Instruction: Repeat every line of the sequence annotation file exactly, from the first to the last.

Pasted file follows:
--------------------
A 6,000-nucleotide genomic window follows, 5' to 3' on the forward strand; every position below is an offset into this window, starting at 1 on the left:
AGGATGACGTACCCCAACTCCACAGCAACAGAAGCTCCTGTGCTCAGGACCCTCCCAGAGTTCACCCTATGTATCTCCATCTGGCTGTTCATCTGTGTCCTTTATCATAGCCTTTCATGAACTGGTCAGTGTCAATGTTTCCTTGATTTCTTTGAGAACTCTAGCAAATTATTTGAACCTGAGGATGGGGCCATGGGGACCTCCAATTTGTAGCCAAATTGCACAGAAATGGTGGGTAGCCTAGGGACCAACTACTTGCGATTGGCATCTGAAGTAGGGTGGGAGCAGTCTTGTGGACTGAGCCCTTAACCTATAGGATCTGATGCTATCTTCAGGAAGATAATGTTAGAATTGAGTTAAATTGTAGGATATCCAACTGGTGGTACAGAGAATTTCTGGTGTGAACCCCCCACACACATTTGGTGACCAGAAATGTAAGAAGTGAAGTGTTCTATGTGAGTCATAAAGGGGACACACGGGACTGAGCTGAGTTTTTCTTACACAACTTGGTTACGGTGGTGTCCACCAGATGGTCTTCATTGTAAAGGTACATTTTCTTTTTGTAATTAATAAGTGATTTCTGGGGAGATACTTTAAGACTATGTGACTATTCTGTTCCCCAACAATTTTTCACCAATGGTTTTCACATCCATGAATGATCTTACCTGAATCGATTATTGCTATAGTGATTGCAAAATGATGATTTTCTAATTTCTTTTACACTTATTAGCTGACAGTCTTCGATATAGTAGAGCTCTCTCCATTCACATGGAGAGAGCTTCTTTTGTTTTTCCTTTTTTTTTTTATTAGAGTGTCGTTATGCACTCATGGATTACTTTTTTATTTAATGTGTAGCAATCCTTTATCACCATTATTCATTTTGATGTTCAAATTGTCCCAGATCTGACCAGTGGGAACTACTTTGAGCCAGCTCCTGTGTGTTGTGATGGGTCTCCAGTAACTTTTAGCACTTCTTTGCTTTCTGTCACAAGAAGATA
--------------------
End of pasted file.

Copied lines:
A 6,000-nucleotide genomic window follows, 5' to 3' on the forward strand; every position below is an offset into this window, starting at 1 on the left:
AGGATGACGTACCCCAACTCCACAGCAACAGAAGCTCCTGTGCTCAGGACCCTCCCAGAGTTCACCCTATGTATCTCCATCTGGCTGTTCATCTGTGTCCTTTATCATAGCCTTTCATGAACTGGTCAGTGTCAATGTTTCCTTGATTTCTTTGAGAACTCTAGCAAATTATTTGAACCTGAGGATGGGGCCATGGGGACCTCCAATTTGTAGCCAAATTGCACAGAAATGGTGGGTAGCCTAGGGACCAACTACTTGCGATTGGCATCTGAAGTAGGGTGGGAGCAGTCTTGTGGACTGAGCCCTTAACCTATAGGATCTGATGCTATCTTCAGGAAGATAATGTTAGAATTGAGTTAAATTGTAGGATATCCAACTGGTGGTACAGAGAATTTCTGGTGTGAACCCCCCACACACATTTGGTGACCAGAAATGTAAGAAGTGAAGTGTTCTATGTGAGTCATAAAGGGGACACACGGGACTGAGCTGAGTTTTTCTTACACAACTTGGTTACGGTGGTGTCCACCAGATGGTCTTCATTGTAAAGGTACATTTTCTTTTTGTAATTAATAAGTGATTTCTGGGGAGATACTTTAAGACTATGTGACTATTCTGTTCCCCAACAATTTTTCACCAATGGTTTTCACATCCATGAATGATCTTACCTGAATCGATTATTGCTATAGTGATTGCAAAATGATGATTTTCTAATTTCTTTTACACTTATTAGCTGACAGTCTTCGATATAGTAGAGCTCTCTCCATTCACATGGAGAGAGCTTCTTTTGTTTTTCCTTTTTTTTTTTATTAGAGTGTCGTTATGCACTCATGGATTACTTTTTTATTTAATGTGTAGCAATCCTTTATCACCATTATTCATTTTGATGTTCAAATTGTCCCAGATCTGACCAGTGGGAACTACTTTGAGCCAGCTCCTGTGTGTTGTGATGGGTCTCCAGTAACTTTTAGCACTTCTTTGCTTTCTGTCACAAGAAGATA